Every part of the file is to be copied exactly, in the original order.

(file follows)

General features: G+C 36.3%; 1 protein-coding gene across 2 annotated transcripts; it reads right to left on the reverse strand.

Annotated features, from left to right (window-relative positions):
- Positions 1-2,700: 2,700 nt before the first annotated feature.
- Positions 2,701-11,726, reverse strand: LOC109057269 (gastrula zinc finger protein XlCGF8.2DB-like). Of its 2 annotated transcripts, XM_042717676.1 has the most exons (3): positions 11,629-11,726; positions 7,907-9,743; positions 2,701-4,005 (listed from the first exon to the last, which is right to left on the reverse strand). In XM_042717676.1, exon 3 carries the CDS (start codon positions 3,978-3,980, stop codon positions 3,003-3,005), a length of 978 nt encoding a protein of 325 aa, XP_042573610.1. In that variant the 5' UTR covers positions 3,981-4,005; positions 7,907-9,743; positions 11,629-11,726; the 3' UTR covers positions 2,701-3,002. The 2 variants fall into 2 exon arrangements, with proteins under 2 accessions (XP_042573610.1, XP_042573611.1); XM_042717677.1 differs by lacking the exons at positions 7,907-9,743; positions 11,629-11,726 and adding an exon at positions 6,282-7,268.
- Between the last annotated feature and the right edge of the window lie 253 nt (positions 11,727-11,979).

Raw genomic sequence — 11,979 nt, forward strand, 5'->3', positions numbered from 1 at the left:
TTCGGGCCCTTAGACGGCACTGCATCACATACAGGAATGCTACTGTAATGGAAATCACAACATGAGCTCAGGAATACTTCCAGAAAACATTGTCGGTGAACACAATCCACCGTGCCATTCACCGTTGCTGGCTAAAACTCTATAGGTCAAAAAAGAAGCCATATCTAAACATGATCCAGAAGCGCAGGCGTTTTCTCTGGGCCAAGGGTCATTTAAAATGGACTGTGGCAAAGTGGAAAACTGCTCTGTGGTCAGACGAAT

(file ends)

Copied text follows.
General features: G+C 36.3%; 1 protein-coding gene across 2 annotated transcripts; it reads right to left on the reverse strand.

Annotated features, from left to right (window-relative positions):
- Positions 1-2,700: 2,700 nt before the first annotated feature.
- Positions 2,701-11,726, reverse strand: LOC109057269 (gastrula zinc finger protein XlCGF8.2DB-like). Of its 2 annotated transcripts, XM_042717676.1 has the most exons (3): positions 11,629-11,726; positions 7,907-9,743; positions 2,701-4,005 (listed from the first exon to the last, which is right to left on the reverse strand). In XM_042717676.1, exon 3 carries the CDS (start codon positions 3,978-3,980, stop codon positions 3,003-3,005), a length of 978 nt encoding a protein of 325 aa, XP_042573610.1. In that variant the 5' UTR covers positions 3,981-4,005; positions 7,907-9,743; positions 11,629-11,726; the 3' UTR covers positions 2,701-3,002. The 2 variants fall into 2 exon arrangements, with proteins under 2 accessions (XP_042573610.1, XP_042573611.1); XM_042717677.1 differs by lacking the exons at positions 7,907-9,743; positions 11,629-11,726 and adding an exon at positions 6,282-7,268.
- Between the last annotated feature and the right edge of the window lie 253 nt (positions 11,727-11,979).

Raw genomic sequence — 11,979 nt, forward strand, 5'->3', positions numbered from 1 at the left:
TTCGGGCCCTTAGACGGCACTGCATCACATACAGGAATGCTACTGTAATGGAAATCACAACATGAGCTCAGGAATACTTCCAGAAAACATTGTCGGTGAACACAATCCACCGTGCCATTCACCGTTGCTGGCTAAAACTCTATAGGTCAAAAAAGAAGCCATATCTAAACATGATCCAGAAGCGCAGGCGTTTTCTCTGGGCCAAGGGTCATTTAAAATGGACTGTGGCAAAGTGGAAAACTGCTCTGTGGTCAGACGAAT